To begin at the beginning, we have 12 guys who were chosen. Jesus picked His disciples, and He told them in John 15:16 “You did not choose me, I chose you and appointed you that you should go and bear fruit”. So Jesus chose the 12, but the Apostles were a special case, right? After all, they were the foundation of the church, so they had to be a specific set of guys. In talking about Salvation, don't we choose? Jesus appeared to Saul who became Paul, but again, an Apostle, so does that really apply? It seems harder and harder to find case studies of people choosing God. What makes this harder is Romans 3:11 says no one seeks God. Well, that may be true, that no one seeks God, but that doesn't mean that no one chooses God when given the choice, right?

We have this in our head, that if we don't choose God, then it's not real love. God doesn't want us to be robots, which is true, He wants us to make our own choices. God is a gentleman, He never makes people do what they don't otherwise want to do. He doesn't force our hand, make us do things that we don't want to do. If I choose to sin, God will not force me to stop, unless you lie about how much money you are giving to the church during it's infancy, then you fall down dead, but Ananias and Sapphira had the choice. When presented with the Gospel, do we have a choice, or does God force some to heaven and others to hell? If God calls, but God does not force us to be saved, how are we saved? Are we as humans able to choose God, even though Romans 3 says that no one chooses God? We are left with a paradox that we either violate (or ignore) scripture or we create a theology that seems to force a nature on God that isn't expressed in scripture.

The more time you spend pouring over scripture, the harder this becomes. There are passages that tell us that if we call on the name of the Lord, we will be saved, that whoever believes in Christ will not perish but have eternal life. We are also told that no one seeks God, that all have sinned, that God saves us, not by our will, not by our works it's a gift of God. We see predestined and elect repeated, the very word Church means “called out ones”. No one chooses to be called out, they one calling chooses who is going to be called out. Every were we turn, we are faced with this issue.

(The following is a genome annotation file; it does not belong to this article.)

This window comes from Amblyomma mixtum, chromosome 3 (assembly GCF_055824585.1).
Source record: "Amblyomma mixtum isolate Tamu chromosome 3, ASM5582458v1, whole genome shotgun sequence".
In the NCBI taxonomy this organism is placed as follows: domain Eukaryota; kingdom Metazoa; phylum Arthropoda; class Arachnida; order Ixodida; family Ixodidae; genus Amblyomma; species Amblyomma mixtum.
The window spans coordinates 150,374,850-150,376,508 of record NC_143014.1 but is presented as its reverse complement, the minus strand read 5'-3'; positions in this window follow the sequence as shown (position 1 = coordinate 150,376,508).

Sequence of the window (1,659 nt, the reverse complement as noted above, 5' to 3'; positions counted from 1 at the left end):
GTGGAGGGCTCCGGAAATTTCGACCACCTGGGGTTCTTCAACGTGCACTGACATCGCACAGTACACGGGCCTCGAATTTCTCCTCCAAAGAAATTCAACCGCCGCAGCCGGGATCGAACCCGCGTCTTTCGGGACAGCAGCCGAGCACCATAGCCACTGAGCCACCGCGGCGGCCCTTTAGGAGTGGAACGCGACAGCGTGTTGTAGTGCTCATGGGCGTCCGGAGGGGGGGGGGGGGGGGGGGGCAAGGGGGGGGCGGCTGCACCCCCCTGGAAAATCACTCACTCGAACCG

It boils down to these points.
  1. Does man accept God apart from God's call?
  2. Does man have the ability to reject God's call?
  3. Does man have any influence over God's call?
  4. If God does call, who can be saved?
These are difficult questions, because we want to believe that every person on the earth has the opportunity and the ability to be saved. If God is loving, wouldn't He call everyone to be saved? In many ways, what we see in scripture contradicts what we know about God from scripture, so how can both things be true? Does God call everyone to be saved, and if so does that call only have an effect when man chooses to obey? Does the work of the cross have no power until man accepts the cross, or is man judged solely on his response to the cross? At what point are sins forgiven, did Christ pay for them at the moment of death or are they forgiven at the moment of belief and faith? These are hard questions, and the more we look, the more difficult it becomes.

In the same way, we can't just become lazy and negligent of scripture and belief whatever the easiest position is to hold. We cannot be swayed by popular opinion, by peer or academic pressure or by notable voices, but by scripture alone. In this post, we have raised more questions than answers, so in the next post, I will propose the possible solution to this complex issue. We are unable to find the difference between the sheep and the goats without looking at one more key component. The next post will deal specifically with that one component.